Navigate Up

​Stroke Treatment Options

Having a stroke is an emergency situation.

Someone suffering a stroke needs immediate treatment to:

  • Dissolve the clot causing an ischemic stroke.

                                        or

  • Stop the bleeding during a hemorrhagic stroke.

Other interventions during an acute stroke include:

  • Providing adequate oxygen.
  • Administering glucose.
  • Taking precautions to prevent choking.

Other stroke care aims to:

  • Reduce the chance of subsequent strokes.
  • Improve functioning.
  • Overcome disabilities.

Therapies for Treating Stroke

When a large artery is blocked or occluded, advanced therapies are used to restore blood flow and help improve outcomes. Examples of advanced therapies include:

  • Intra-arterial clot-dissolving drugs.
  • Mechanical clot removal devices to loosen and remove clots.
  • Opening of occluded/blocked vessels with stents.

Stroke therapies include:

  • Clot-dissolving drugs given within three hours of the onset of symptoms. Tissue plasminogen activator (tPA) is given through a vein after the doctor has confirmed the stroke's cause, and there is no evidence of bleeding.
  • Interventional treatment is for patients who present with stroke outside of the window for IV tPA or who are not able to receive the treatment due to a medical condition or medications they take. 
     
    This treatment involves a procedure similar to a cardiac catheterization. A specially trained stroke doctor may suggest an interventional procedure in which catheters are inserted through the groin and navigated up to the arteries in the brain. 
     
    Several options for treatment are available; these are referred to as intra-arterial therapies. They can include:
    • Injection of clot busting medication.
    • Use of devices to mechanically remove the clot that is blocking an artery.
    • Stent or balloon angioplasty to open blocked arteries.

Additional therapies are used to:

  • Control blood pressure.
  • Reduce the chance of additional clot formation (aspirin or similar medications).
  • Reduce brain swelling.
  • Correct irregular heart rhythm.

 

Make an Appointment

Call the UPMC Stroke Institute at 412-232-8840 to schedule an appointment with a UPMC stroke specialist.

©  UPMC | Affiliated with the University of Pittsburgh Schools of the Health Sciences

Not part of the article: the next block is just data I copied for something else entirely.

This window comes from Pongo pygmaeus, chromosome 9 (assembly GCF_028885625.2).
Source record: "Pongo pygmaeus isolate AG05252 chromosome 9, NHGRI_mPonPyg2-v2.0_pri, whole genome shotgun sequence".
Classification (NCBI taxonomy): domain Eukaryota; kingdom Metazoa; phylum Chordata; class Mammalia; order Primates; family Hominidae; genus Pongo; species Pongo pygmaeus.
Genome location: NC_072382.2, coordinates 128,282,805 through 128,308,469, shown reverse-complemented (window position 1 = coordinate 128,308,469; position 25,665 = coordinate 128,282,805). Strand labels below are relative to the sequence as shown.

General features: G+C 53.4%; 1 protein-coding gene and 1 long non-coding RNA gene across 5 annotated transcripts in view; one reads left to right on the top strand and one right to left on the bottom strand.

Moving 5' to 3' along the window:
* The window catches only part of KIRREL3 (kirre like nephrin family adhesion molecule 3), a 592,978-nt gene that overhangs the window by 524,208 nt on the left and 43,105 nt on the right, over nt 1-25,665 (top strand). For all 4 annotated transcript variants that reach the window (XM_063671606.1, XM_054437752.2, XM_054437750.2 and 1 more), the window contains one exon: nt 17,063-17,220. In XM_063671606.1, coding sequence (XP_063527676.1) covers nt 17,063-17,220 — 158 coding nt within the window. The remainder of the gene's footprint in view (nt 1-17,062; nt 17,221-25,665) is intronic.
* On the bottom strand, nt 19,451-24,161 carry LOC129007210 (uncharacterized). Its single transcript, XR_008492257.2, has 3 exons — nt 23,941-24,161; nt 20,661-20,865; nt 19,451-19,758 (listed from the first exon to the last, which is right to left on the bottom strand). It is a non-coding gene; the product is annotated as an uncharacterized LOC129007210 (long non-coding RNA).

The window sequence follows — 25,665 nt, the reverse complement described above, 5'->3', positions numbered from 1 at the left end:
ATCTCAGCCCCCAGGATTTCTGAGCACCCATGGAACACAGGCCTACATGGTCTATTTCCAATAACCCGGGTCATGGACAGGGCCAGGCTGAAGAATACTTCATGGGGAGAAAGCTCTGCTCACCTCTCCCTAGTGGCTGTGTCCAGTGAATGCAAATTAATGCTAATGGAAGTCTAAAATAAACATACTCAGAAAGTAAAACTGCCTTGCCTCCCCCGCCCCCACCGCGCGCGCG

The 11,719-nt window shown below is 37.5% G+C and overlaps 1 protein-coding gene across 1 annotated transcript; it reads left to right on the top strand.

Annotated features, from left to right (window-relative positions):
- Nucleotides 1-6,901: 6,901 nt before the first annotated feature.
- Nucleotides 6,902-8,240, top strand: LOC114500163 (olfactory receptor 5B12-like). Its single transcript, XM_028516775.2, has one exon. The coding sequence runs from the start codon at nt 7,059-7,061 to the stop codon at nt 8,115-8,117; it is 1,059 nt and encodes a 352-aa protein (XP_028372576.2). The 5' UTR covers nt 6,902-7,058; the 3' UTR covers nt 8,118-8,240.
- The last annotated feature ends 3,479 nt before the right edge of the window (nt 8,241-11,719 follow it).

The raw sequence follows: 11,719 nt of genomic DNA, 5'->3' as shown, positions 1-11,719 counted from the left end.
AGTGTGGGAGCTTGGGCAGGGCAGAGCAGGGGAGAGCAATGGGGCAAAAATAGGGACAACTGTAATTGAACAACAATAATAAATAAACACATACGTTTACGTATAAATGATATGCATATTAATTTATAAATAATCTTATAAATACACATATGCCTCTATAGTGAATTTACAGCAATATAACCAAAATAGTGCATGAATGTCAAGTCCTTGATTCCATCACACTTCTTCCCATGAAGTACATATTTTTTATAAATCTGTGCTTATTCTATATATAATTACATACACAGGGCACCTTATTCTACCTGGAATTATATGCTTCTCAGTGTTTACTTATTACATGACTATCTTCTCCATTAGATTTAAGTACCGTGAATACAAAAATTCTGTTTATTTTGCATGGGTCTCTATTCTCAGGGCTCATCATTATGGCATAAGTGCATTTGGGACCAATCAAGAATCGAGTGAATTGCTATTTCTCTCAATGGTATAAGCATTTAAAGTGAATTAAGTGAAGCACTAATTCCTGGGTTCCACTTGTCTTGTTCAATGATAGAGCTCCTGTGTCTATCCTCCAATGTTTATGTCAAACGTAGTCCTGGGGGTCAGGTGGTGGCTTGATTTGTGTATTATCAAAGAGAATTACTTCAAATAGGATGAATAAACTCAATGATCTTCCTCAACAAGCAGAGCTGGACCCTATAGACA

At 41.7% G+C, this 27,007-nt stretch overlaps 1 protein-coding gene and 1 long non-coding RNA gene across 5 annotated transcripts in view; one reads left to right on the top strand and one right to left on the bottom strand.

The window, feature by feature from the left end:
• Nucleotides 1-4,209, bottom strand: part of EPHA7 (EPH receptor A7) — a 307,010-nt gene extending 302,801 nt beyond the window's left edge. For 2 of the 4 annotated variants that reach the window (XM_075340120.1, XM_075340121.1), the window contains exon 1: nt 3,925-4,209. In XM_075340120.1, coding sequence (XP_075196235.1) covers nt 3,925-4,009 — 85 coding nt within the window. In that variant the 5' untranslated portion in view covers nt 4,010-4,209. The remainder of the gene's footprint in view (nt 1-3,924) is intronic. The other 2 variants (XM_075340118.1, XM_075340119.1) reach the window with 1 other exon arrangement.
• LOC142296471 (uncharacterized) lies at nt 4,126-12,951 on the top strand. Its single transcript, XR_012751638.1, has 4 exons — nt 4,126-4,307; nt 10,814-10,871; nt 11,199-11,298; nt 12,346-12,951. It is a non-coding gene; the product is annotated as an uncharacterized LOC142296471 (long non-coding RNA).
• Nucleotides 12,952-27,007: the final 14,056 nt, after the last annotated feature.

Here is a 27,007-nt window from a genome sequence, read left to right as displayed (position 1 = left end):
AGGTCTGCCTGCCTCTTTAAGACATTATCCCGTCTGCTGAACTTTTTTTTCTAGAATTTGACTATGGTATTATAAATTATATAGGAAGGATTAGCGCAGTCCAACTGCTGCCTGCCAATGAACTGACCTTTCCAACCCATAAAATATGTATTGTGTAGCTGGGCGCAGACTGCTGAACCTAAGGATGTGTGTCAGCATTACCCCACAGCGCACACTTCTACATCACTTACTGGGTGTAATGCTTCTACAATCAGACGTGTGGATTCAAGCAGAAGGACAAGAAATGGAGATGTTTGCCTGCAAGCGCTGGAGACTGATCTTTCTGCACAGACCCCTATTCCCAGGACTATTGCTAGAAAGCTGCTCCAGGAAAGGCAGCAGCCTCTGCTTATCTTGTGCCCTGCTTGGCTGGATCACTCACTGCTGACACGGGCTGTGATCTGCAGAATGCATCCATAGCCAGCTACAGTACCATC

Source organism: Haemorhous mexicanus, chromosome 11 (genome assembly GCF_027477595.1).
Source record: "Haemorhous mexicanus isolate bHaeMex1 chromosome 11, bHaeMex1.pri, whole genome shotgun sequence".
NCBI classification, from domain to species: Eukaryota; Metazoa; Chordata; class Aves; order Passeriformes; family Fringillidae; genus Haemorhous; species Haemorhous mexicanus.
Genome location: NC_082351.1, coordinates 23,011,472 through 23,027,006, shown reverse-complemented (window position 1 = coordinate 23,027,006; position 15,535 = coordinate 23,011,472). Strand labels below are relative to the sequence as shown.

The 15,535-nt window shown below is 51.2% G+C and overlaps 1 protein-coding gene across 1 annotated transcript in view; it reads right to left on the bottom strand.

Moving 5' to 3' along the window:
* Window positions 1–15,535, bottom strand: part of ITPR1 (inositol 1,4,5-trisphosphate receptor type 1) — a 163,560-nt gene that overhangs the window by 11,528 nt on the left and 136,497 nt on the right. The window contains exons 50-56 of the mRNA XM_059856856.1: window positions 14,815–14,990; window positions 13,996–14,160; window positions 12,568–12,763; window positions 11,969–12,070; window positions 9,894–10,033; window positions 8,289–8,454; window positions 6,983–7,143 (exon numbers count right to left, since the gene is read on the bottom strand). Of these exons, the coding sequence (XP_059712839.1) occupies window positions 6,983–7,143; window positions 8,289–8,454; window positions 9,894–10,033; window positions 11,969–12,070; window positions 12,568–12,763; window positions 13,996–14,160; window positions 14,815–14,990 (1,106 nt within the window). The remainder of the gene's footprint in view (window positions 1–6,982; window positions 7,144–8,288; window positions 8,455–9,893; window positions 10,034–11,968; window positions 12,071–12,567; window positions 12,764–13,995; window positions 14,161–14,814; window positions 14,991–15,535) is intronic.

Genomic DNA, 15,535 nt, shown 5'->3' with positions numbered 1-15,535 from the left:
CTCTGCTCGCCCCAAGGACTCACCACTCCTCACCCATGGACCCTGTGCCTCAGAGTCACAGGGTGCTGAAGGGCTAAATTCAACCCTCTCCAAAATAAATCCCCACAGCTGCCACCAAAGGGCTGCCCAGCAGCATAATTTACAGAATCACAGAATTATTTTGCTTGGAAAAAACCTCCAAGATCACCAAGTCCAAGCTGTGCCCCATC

Supplemental content provided by A.D.A.M. Health Solutions. All rights reserved.

For help in finding a doctor or health service that suits your needs, call the UPMC Referral Service at 412-647-UPMC (8762) or 1-800-533-UPMC (8762). Select option 1.

UPMC is an equal opportunity employer. UPMC policy prohibits discrimination or harassment on the basis of race, color, religion, ancestry, national origin, age, sex, genetics, sexual orientation, marital status, familial status, disability, veteran status, or any other legally protected group status. Further, UPMC will continue to support and promote equal employment opportunity, human dignity, and racial, ethnic, and cultural diversity. This policy applies to admissions, employment, and access to and treatment in UPMC programs and activities. This commitment is made by UPMC in accordance with federal, state, and/or local laws and regulations.

Medical information made available on UPMC.com is not intended to be used as a substitute for professional medical advice, diagnosis, or treatment. You should not rely entirely on this information for your health care needs. Ask your own doctor or health care provider any specific medical questions that you have. Further, UPMC.com is not a tool to be used in the case of an emergency. If an emergency arises, you should seek appropriate emergency medical services.

For UPMC Mercy Patients: As a Catholic hospital, UPMC Mercy abides by the Ethical and Religious Directives for Catholic Health Care Services, as determined by the United States Conference of Catholic Bishops. As such, UPMC Mercy neither endorses nor provides medical practices and/or procedures that contradict the moral teachings of the Roman Catholic Church.

© UPMC
Pittsburgh, PA, USA UPMC.com